Okay, so that’s the basics of grabbing a full MARC-XML record with a SUNCAT ID.  Now for the fun stuff (I’m using ‘fun’ in quite a broad sense of the word).

You can grab a (non-BL) record in five (yes, five) different XML schemata!  To do so, just append the parameter recordSchema=X where X is one of marc (also the default), rdf, mods, mads, dc.  This transforms the MARC-XML into one of the other formats using an XSLT transform.  The rdf one was created in our previous project, and the mods, mads and dc ones are from Indexdata’s zebra software (freely available from http://www.indexdata.com/zebra).  These are relatively simple but might be useful.

Even more fun: obviously we’re making the records search-and-retriev-able on the SUNCAT ID since the perceived workflow is to use SPARQL to query the SPARQL endpoint, obtain the links in the RDF records (including a SUNCAT ID), use that SUNCAT ID to obtain the full records of anything you’re interested in from the SRU server.  However, since this is a full-blown SRU server, we’ve actually got a full set of indexes, and you can use any valid CQL query combining the lot of them!

These indexes are designed to be as close as possible to the existing SUNCAT service Z39.50 target indexes.  In the SRU server some are prefixed with the “bib1“namespace and the rest with the “sc” namespace.  Here is a table of the bib1 indexes and their equivalent Z39.50 BIB-1 index:

bib1.date/time-last-modified = Date/time-last-modified
bib1.lc-card-number = LC-card-number
bib1.isbn = ISBN
bib1.number-music-publisher = Number-music-publisher
bib1.name = Name
bib1.author = Author
bib1.author-name-personal = Author-name-personal
bib1.dewey-classification = Dewey-classification
bib1.issn = ISSN
bib1.lc-call-number = LC-call-number
bib1.nlm-call-number = NLM-call-number
bib1.place-publication = Place-publication
bib1.publisher = Publisher
bib1.title-series = Title-series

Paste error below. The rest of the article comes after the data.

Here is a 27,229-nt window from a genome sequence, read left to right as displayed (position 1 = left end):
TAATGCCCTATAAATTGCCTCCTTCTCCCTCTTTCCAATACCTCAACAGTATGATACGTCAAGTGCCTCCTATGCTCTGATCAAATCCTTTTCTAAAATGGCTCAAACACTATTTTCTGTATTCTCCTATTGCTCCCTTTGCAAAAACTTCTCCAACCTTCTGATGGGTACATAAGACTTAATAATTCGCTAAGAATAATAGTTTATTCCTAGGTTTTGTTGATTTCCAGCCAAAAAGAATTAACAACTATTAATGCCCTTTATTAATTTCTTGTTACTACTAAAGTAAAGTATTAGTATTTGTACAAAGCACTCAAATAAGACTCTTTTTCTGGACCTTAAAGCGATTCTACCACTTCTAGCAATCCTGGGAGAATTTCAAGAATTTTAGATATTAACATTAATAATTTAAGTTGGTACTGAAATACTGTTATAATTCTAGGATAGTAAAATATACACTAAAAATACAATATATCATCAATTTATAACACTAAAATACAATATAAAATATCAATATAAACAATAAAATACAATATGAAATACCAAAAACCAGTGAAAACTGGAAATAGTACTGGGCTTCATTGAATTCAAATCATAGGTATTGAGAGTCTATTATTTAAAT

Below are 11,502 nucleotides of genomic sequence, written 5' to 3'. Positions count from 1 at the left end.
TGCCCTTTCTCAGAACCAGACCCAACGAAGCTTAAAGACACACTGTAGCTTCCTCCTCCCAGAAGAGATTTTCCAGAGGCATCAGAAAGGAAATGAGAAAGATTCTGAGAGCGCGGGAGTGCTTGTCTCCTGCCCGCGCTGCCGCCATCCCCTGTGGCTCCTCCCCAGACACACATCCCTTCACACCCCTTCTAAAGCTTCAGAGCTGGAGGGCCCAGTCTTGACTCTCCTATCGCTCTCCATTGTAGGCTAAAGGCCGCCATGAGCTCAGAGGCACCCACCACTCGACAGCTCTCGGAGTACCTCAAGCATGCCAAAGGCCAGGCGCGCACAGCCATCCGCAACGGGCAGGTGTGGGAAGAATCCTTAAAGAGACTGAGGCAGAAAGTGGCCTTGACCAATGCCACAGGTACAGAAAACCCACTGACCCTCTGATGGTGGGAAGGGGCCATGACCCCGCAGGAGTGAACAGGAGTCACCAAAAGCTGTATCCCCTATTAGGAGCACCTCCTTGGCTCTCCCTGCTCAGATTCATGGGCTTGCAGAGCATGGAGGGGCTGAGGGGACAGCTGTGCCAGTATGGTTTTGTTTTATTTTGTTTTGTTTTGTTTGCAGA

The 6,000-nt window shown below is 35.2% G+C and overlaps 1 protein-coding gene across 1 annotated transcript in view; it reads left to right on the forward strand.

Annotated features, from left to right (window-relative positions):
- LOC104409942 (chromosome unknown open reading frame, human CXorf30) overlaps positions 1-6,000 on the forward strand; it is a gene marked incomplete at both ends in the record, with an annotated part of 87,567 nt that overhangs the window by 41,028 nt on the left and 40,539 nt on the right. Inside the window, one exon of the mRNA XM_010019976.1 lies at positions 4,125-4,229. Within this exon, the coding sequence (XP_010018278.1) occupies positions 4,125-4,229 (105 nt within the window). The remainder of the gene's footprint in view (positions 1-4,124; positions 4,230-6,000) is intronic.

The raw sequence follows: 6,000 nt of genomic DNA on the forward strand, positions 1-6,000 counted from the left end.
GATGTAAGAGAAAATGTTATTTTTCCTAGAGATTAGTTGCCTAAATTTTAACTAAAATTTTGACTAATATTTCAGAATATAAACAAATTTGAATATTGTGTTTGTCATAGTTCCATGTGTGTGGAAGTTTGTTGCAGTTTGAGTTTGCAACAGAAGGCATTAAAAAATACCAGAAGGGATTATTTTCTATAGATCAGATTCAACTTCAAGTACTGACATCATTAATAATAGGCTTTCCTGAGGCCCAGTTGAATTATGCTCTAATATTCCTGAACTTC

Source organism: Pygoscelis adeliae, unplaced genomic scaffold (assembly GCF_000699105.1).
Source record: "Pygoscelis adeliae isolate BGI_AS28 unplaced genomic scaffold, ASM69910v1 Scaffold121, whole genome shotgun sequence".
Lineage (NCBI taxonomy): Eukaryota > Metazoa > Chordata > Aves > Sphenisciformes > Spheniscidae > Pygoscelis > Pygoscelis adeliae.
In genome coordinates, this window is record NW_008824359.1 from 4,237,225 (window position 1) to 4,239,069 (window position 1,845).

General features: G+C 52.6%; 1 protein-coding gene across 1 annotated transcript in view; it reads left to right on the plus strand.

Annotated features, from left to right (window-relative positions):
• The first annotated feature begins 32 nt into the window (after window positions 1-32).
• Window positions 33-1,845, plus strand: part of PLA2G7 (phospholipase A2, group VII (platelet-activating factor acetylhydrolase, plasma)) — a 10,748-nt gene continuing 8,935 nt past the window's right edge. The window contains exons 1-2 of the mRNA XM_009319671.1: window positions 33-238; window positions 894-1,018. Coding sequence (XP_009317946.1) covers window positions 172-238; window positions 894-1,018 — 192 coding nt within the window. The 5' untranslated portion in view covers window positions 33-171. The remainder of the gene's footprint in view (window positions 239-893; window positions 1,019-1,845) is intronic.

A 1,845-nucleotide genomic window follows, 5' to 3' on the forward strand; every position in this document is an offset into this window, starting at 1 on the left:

bib1.identifier-standard = Identifier-standard
bib1.subject-heading = Subject-heading
bib1.number-govt-pub = Number-govt-pub
bib1.title = Title
bib1.any = Any
bib1.server-choice = Server-choice
bib1.date = Date
bib1.date-of-publication = Date-of-publication
bib1.title = Title
bib1.name = Name
bib1.author = Author
bib1.author-name-personal = Author-name-personal
bib1.title-uniform = Title-uniform
bib1.code-institution = Code-institution
bib1.note = Note
bib1.code-language = Code-language
bib1.publisher = Publisher
bib1.place-publication = Place-publication
bib1.code-geographic = Code-geographic
bib1.subject-heading = Subject-heading

These are the sc ones mapped to their equivalent SUNCAT service index, which are not well documented here and some will be duplicates of the bib1 indexes, but you’re free to play!  Almost certainly the mainly useful two are the SUNCAT ID index, SC_ID and the contributing library code index, SC_WIS.  The values for SC_WIS can be:

StEdNL (National Library of Scotland)
StGlU (Glasgow University)
Uk (British Library)
UkBrU-I (Bristol University)
UkLSAL (Society of Antiquaries of London)
UkNtU (Nottingham University)

Here are all the other sc indexes:

sc.id = SC_ID
sc.005 = SC_005
sc.010 = SC_010
sc.020 = SC_020
sc.022 = SC_022
sc.028 = SC_028
sc.035 = SC_035
sc.049 = SC_049
sc.aut = SC_AUT
sc.awt = SC_AWT
sc.ddc = SC_DDC
sc.gvd = SC_GVD
sc.ismn = SC_ISMN
sc.issn = SC_ISSN
sc.lcc = SC_LCC
sc.nlm = SC_NLM
sc.pla = SC_PLA
sc.pub = SC_PUB
sc.sbd = SC_SBD
sc.sgn = SC_SGN
sc.sici = SC_SICI
sc.sid = SC_SID
sc.srs = SC_SRS
sc.ssn = SC_SSN
sc.stidn = SC_STIDN
sc.stmd = SC_STMD
sc.sub = SC_SUB
sc.sud = SC_SUD
sc.sul = SC_SUL
sc.sum = SC_SUM
sc.tit = SC_TIT
sc.ttl = SC_TTL
sc.wrd = SC_WRD
sc.wyr = SC_WYR
sc.wti = SC_WTI
sc.wau = SC_WAU
sc.wut = SC_WUT
sc.wur = SC_WUR
sc.wnc = SC_WNC
sc.wfm = SC_WFM
sc.wtp = SC_WTP
sc.wgo = SC_WGO
sc.wct = SC_WCT
sc.wid = SC_WID
sc.wsd = SC_WSD
sc.ntl = SC_NTL
sc.wis = SC_WIS
sc.wst = SC_WST
sc.wuc = SC_WUC
sc.wucx = SC_WUCX
sc.wuco = SC_WUCO
sc.wno = SC_WNO
sc.wln = SC_WLN
sc.wpu = SC_WPU
sc.wpl = SC_WPL
sc.wsrs1 = SC_WSRS1
sc.wsrs2 = SC_WSRS2
sc.wga = SC_WGA
sc.wsu = SC_WSU
sc.wsm = SC_WSM